Thursday, March 3, 2011


First, I apologize for disappearing for two months: I've been awfully busy and sometimes sick,not to mention that I hate winter and if choosing would hibernate till mids of march. Now I'm back with some sweets, because in my opinion this is what we do the best: sweet, greasy, deadly good baking:)

Second, before I start explaining why the rest of the world celebrates Mardi Gras, Fat Tuesday and we celebrate Tłusty Czwartek, Fat Thursday let me show you this amazing cookbook of my gradma's. I never saw her cooking from it, so I never had a chance to take a peek inside and when I finally did (recently) I was amazed by the fotos. It's a book from the sixties and contains some awfully Technicolor-ish funny arranged photos - I wanted to show you some, but my photo cannot transmit the original coloring. It also has some black and white shots that are at least weird:

There's something about the way they were taken, or the contrast, or merely their weird subjects (i.e. how to arrange plums in a cake; how to put a jelly in a glass to make it look good; shots of 60's kitchen appliances) that captured my attention and I became a bit obsessed by them; finally I decided to make some kitchen decoration with them. I'll show you when they're finished.

There's also a lot of characteristic "socialist" design that no book would be complete without:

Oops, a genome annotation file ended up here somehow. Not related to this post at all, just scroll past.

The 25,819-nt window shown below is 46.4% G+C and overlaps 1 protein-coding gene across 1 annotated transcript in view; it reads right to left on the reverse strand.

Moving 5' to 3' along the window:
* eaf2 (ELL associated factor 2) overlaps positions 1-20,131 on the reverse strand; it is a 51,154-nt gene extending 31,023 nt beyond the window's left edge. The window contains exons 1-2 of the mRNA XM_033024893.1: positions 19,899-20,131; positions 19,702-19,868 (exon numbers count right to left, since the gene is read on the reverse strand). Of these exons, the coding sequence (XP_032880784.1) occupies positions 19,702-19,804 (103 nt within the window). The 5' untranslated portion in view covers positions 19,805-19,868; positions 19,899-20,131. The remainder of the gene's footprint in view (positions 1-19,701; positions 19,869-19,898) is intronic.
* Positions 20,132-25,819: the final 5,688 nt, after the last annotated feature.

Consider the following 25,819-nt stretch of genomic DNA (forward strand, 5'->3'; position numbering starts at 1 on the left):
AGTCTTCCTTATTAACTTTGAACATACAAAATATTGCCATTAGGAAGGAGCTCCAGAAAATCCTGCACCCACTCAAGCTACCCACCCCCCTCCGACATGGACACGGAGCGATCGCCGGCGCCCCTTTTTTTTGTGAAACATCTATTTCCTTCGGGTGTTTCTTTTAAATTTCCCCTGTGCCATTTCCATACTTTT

Well, enough about my design obsessions and back to cooking.

The Carnival ends next Wednesday so today a Fat Week is starting: the last occasion to party before lent, which is, by the way, still important to most of the people, in a very weird way ( like, they pretend not to eat meat and do not listen to dance music... and, of course, go to church), but still. To celebrate it, we eat pączki (recipe follows in next post), oponki, faworki (recipe next Tuesday)- all kinds of deep fried pastry. Why is it deep fried? To go well with lots of alcohol, of course:) Today's recipe, oponki - meaning little tires - are curd cheese-based tire-shaped sweets decorated with icing sugar. I wanted to make those this year because they were the only thing I learned how to cook in school; I was twelve when I made them las time and remembered only that I liked them and the dough had no eggs in it. Since I really wanted to try frying something tofu based, I went with these. A total success except for one thing: I forgot how tall the rolled dough should be and they went out kind of flat. Flat tires, it is. But don't worry, now that I figured what size they should be I'll include it in my recipe:)

3 cups flour
200 g natural firm tofu, as fresh as possible
1 cup sugar
8 tablespoons oil
8 tablespoons soymilk (I used vanilla) + 3/4 tablespons to add if dry
2 teaspoons baking powder

oil for deep frying
icing sugar to decorate

Crumble your tofu into a big bowl, add soymilk and oil and blend until smooth and creamy. Add the rest of ingredients and begin kneading until it forms a ball (you might need some more milk but do not add more fat, ever). Roll the dough in two batches - it should be 1,5-2 cm thick. with a big cup start cutting out circles and then, with a much smaller one (in Poland we always use vodka shot glasses for it, but since you might not have them use something in similar size) cut out a small circle inside, creating a tire. Repeat until you run out of dough; you may make something with the rests, for example, my sister made very natural looking dough rats:)